John at The Movie Blog wonders "Why Do Some People Hate Remakes?" I feel like sequels can also be included in this post, since sequels are nothing but looser remakes of the original. And John offers retorts to my exact concerns:
A) There is no creativity left in Hollywood
2. Adaptation is HARDMy response: There are only a few narratives possibilities when you think about it. "Beauty and the Beast" covers changing a loved one for the better, and "Prince and the Pauper" is the storyline of any grass-is-greener narrative, just to name two of them. (There are also broader plots, ranging from 1-36 basic narratives.) So in a sense, all movies are adaptations of the most fundamental plots. But the point is... The Day the Earth Stood Still does not need to be remade. Japanese horror films do not need to be remade; Americans can just rent the films and read the subtitles. Hedda Gabbler and Anna Kareninina are similar stories, but the characters and events are different enough that they are not remakes of one another (although they are, in fact, adaptations). I don't mind book adaptations coming to film because, when you think of how many books are being published, there is a lot of original work being published every year and authors are far less likely to be accused of stealing material. Pride and Prejudice is an iconic story that has many variations, but difference makes the difference. Direct remakes -- such as the recently announced Rocky Horror Picture Show remake -- don't have this difference. It's appropriation. It's making money off of someone else's characters, someone else's events, someone else's relationships. It's cinematic déjà vu, and I don't really feel like paying for the same movie three, five, seven times in one year. Sometimes I see a trailer and think, "Wait, I've seen this one... I know how it ends..."
I know a lot of screenwriters, and a many of them tell me that adapting a piece of work can actually be more difficult creatively than doing something from scratch. Doing a totally original work presents no boundaries to you. You’re free to go or do whatever you want, and so running into obstacles is no big deal because you have a million options. However with adaptations, you’re forced to think more creatively because there is an existing framework you need to stay within. I’m not saying adaptations are BETTER, I’m just pointing out that creatively adaptations can be even more challenging.
B) It ruins the original
I hear this one all the time and to this day I have no idea what they’re talking about. It’s almost as if they believe that if Uwe Boll decides to do a remake of Sparticus, somehow Kirk Douglas’ performance in the original will mystically become wooden. Somehow the original masterpiece will melt on DVD store shelves everywhere and all we’ll be left with is the Boll rendition. The fact of the matter is that if Boll does a Sparticus remake and it sucks… I STILL HAVE THE ORIGINAL! The original hasn’t been touched or soiled or sullied or “ruined” in any way shape or form. As a matter of fact, a remake will get people talking about the original again and maybe even influence more people to check out one of the best films ever made that they never would have thought about had the remake not come along.My response: I think John misses the point of arguing that "it ruins the original." This argument actually revolves around the laziness and ignorance of the American audience. Why remake the The Ring when you can just help distribute the original Ringu, which almost everyone agrees is better? The reason these horror films are so excellent in their Japanese form is because of the cultural difference. American horror is founded on shock and quick scare tactics. It's rarely psychological, and when it is, people find it to be boring or slow-paced. But in its Japanese cultural context and its different ways of editing the suspense, the movie is set apart from the rest. It's refreshing. I feel like remakes of foreign films are lazy on the producer's part (why spend months developing a new storyline and characters when someone else has already done it?), and I think that, by reproducing an Americanized version, they are limiting our cultural awareness of foreign films. Do you think a post-WWII It's a Wonderful Life remake would translate well to Japan? Of course not. Similarly, I think it will deter people from watching the original. Why watch the 1933 version of King Kong when you can watch Peter Jackson's 2005 CGI-filled remake? Only true lovers of film want to watch "those old black and white movies" because they want to.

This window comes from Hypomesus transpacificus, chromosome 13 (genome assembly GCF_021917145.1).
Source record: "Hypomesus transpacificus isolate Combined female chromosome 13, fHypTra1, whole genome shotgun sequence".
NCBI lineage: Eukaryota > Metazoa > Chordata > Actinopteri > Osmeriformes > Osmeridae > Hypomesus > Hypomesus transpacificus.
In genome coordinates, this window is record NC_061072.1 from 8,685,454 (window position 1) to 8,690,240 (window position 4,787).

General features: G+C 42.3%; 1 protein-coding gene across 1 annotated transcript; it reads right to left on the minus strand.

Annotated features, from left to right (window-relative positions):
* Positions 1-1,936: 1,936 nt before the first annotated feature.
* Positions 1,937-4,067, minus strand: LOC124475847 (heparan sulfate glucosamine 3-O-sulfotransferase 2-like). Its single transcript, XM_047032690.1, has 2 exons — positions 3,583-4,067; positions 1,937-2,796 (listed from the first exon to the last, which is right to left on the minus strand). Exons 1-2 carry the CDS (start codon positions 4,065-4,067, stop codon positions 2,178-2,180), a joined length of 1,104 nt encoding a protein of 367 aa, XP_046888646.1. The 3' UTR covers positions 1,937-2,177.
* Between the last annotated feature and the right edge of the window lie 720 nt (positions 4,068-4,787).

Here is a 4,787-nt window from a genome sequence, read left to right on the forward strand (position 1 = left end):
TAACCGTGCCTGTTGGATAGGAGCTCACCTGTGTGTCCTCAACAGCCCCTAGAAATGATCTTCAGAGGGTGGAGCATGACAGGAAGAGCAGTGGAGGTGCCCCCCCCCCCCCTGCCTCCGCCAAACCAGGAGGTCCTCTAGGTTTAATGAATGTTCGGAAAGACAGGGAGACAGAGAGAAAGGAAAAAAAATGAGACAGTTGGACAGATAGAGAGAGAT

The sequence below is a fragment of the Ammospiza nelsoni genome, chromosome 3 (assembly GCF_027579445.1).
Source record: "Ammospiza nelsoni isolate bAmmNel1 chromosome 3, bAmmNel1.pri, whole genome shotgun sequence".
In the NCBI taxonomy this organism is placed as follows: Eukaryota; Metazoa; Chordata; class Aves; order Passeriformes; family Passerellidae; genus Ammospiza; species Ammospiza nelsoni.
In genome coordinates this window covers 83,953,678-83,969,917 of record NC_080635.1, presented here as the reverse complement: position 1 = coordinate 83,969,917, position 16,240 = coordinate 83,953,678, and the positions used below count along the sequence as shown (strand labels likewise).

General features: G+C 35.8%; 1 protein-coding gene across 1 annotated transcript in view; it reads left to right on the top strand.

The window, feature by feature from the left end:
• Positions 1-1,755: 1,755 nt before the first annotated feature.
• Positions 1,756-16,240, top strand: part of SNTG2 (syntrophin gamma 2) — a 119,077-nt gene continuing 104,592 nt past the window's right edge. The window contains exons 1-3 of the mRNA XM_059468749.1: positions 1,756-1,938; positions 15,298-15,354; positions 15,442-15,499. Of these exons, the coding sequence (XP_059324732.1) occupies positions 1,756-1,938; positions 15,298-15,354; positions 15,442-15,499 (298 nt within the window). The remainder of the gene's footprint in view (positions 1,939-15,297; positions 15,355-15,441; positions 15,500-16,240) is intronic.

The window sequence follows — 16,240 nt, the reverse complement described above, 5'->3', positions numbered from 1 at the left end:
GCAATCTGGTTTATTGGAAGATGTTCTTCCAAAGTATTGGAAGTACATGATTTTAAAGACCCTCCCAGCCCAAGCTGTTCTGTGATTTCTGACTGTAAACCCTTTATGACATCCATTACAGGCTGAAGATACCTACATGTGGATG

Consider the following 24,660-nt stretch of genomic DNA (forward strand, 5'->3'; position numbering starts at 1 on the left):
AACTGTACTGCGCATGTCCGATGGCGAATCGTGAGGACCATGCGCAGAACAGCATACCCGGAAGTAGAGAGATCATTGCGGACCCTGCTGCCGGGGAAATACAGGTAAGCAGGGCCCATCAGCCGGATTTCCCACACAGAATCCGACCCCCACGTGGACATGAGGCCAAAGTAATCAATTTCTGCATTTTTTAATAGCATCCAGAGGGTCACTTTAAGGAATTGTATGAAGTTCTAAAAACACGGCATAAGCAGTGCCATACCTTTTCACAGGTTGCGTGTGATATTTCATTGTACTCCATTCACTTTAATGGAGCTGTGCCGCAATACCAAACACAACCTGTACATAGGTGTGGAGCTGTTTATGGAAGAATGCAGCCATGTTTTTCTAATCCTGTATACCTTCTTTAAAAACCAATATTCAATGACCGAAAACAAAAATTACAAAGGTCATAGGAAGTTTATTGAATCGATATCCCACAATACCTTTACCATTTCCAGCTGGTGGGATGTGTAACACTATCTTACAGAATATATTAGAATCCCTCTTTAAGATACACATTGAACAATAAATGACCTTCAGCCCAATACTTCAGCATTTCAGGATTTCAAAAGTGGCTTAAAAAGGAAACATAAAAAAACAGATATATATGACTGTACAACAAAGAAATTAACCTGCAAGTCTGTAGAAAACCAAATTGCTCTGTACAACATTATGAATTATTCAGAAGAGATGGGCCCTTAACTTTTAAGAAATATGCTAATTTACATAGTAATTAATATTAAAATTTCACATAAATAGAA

But I am in agreement with his thoughts on remakes being complete crap:
Now… do the majority of remakes suck? YES! They absolutely do. But guess what… the majority of movies that get released in general suck, so why should remakes be any different?If you have the time or are looking to procrastinate at work, check out Wikipedia's extensive list of remakes. The sheer size of the list will push any fence-sitters to my anti-remake side.
Update, 4:05pm: John at Points in Case also makes some good arguments (mostly because I agree with them, although his film choices are a bit obvious), and Obsessed with Film offers remakes that don't suck, like Ben Hur (1959 remake of the 1925 original), Mission Impossible (1996 film based off of a TV show), and of course, Battlestar Galactica (the best TV show ever made reimagined from its 1970s former self). Obsessed with Film offers other categories, like Remakes that Should've Been Good but Sucked, Remakes that Never Should've Been Considered in the First Place, and my favorite, Good Remakes that Aren't Quite Remakes but Sort of Are.